Kuskokwim Chinook salmon–or Kings as they are known locally–did not make it to the spawning grounds this year as managers had expected. Counting projects are showing the lowest escapements in history for nearly all of the river’s tributaries. Just how bad the run has been was discussed in a five-hour meeting in Bethel this week.
Beverly Hoffman is Co-Chair of the Kuskokwim River Salmon Management Working Group.
“We are in a crisis here on the Kuskokwim,” Hoffman says. “While the lower river did very well, people upriver did not get King salmon.”
That’s the crux of the issue. The river saw few fishing restrictions this year and lower river residents loaded up. Some families caught, cut, dried and smoked over 100 King salmon for the winter. That’s not a lot compared to what they’re used to. But it is a lot compared to last year when the run was heavily restricted in order to meet escapement goals.
The escapement goals were cut way back this year. The Alaska Department of Fish and Game changed the model for coming up with the escapement figures so the goals dropped from about 127,000 to 65,000 fish. But even the lower number was not met.
Kevin Schaberg is a research biologist for the State.
“You know, we were kind of caught off guard with how the run materialized this year,” Schaberg says.
He and other managers thought the King run was late this year but it ended up dropping off unexpectedly.
“Based on the management strategy going into the season, we thought we had enough fish for subsistence and escapement,” Schaberg says.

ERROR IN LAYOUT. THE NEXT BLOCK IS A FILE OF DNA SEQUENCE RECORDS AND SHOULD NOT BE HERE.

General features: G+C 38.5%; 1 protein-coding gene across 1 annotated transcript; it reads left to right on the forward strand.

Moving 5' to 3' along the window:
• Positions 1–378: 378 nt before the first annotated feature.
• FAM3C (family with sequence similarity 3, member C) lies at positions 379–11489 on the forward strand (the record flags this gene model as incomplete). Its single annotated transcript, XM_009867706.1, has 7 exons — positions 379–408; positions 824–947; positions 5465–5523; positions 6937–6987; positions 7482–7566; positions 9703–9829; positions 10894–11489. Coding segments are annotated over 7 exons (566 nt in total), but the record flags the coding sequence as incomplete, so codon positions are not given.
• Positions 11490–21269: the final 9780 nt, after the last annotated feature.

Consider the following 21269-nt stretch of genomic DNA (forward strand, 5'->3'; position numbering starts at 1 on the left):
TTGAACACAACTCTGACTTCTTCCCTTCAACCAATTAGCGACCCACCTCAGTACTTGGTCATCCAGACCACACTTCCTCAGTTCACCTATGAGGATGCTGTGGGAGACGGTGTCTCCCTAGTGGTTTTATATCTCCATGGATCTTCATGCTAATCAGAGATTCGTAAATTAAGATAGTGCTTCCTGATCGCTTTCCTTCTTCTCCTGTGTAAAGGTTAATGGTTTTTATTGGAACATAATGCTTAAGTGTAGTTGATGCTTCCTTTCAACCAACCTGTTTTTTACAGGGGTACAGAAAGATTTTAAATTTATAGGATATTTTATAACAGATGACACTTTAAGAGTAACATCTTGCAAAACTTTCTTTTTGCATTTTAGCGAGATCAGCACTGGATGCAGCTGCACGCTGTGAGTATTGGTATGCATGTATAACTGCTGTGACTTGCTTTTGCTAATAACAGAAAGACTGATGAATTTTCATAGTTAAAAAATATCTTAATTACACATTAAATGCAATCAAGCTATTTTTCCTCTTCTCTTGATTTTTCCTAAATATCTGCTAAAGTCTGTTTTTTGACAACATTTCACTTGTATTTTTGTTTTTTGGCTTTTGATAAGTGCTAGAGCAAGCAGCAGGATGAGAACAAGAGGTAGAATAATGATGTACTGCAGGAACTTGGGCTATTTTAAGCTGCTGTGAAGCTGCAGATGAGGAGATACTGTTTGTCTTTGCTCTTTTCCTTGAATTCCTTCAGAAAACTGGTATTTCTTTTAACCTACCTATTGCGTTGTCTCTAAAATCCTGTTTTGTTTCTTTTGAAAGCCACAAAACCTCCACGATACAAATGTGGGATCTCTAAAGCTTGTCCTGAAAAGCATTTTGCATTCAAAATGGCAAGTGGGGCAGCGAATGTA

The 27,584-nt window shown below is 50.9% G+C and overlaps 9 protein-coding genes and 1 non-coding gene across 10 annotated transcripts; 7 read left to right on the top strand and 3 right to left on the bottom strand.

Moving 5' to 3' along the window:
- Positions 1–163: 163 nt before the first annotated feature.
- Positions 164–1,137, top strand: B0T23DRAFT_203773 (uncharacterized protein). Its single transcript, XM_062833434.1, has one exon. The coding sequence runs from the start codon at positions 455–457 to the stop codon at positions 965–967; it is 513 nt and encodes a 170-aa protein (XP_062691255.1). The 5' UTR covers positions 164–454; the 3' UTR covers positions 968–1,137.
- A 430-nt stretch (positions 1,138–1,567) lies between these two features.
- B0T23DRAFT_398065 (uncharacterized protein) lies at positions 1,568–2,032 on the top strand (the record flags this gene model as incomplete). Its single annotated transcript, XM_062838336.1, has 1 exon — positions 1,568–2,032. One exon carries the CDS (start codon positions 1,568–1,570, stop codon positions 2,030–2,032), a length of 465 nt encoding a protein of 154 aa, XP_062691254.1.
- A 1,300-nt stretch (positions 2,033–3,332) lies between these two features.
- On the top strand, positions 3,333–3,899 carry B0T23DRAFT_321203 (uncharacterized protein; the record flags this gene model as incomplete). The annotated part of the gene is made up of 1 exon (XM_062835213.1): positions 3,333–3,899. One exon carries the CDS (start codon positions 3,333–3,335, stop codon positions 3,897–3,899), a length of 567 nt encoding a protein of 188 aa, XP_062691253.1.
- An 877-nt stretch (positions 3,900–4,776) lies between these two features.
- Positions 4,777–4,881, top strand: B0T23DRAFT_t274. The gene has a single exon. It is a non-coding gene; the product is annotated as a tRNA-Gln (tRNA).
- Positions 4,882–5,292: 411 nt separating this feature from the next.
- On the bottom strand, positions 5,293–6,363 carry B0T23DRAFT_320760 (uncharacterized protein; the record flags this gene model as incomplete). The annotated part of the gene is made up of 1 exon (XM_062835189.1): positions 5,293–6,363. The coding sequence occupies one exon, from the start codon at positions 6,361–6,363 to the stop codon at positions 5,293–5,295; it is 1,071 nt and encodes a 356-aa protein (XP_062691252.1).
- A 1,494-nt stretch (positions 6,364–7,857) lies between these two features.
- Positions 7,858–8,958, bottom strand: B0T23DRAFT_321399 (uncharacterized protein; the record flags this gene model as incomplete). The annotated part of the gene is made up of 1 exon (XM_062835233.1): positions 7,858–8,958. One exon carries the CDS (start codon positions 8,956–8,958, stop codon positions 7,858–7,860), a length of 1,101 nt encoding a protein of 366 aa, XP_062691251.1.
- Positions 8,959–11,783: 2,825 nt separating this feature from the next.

The subsistence needs on the Kuskokwim River haven’t changed much in decades. River residents have consistently needed about 75,000 King a year. What has changed is the concentration of the population. While some upriver villages have grown smaller, Bethel’s population has expanded from about 1,000 people to over 6,000 in the last 50 years.
Federal fish managers are also concerned with the low returns.Tom Doolittle is the Acting Manager for the Yukon Delta National Wildlife Refuge which covers the Kuskokwim River. He says this year’s run is just the latest in a string of consecutive poor years.
“It’s bad,” Doolittle says. “You have to obviously look at conservation measures first and foremost.”
And restrictions are in the forecast. Schaberg says the State will likely impose restrictions at the beginning of next season and those measures could see support from the river’s residents.
In this week’s Bethel meeting, the Working Group heard from dozens of residents concerned about the King run. Several tribes have submitted resolutions asking for conservation. The Working Group has about 20 recommendations they are looking at: everything from gear restrictions to fishing schedules to limiting choke points on the Lower River.
What everyone seems to agree on is that everyone has to be part of the solution.
“There’s just too much pressure by too many people on the King salmon and we cannot sustain the population with that kind of pressure,” Hoffman says.
The run has changed over the decades by commercial fishing, on-going subsistence needs, and likely other unknown factors in the sea. There are fewer large fish returning. Yet, Doolittle remains optimistic. He says that the refuge will be consulting with the region’s tribes to come up with solutions.
“I always look at this fishery as being one of the remaining best wild runs of Chinook salmon in the world,” Doolittle says.
Doolittle and others living on the Kuskokwim just don’t want to see the King run disappear like so many others have.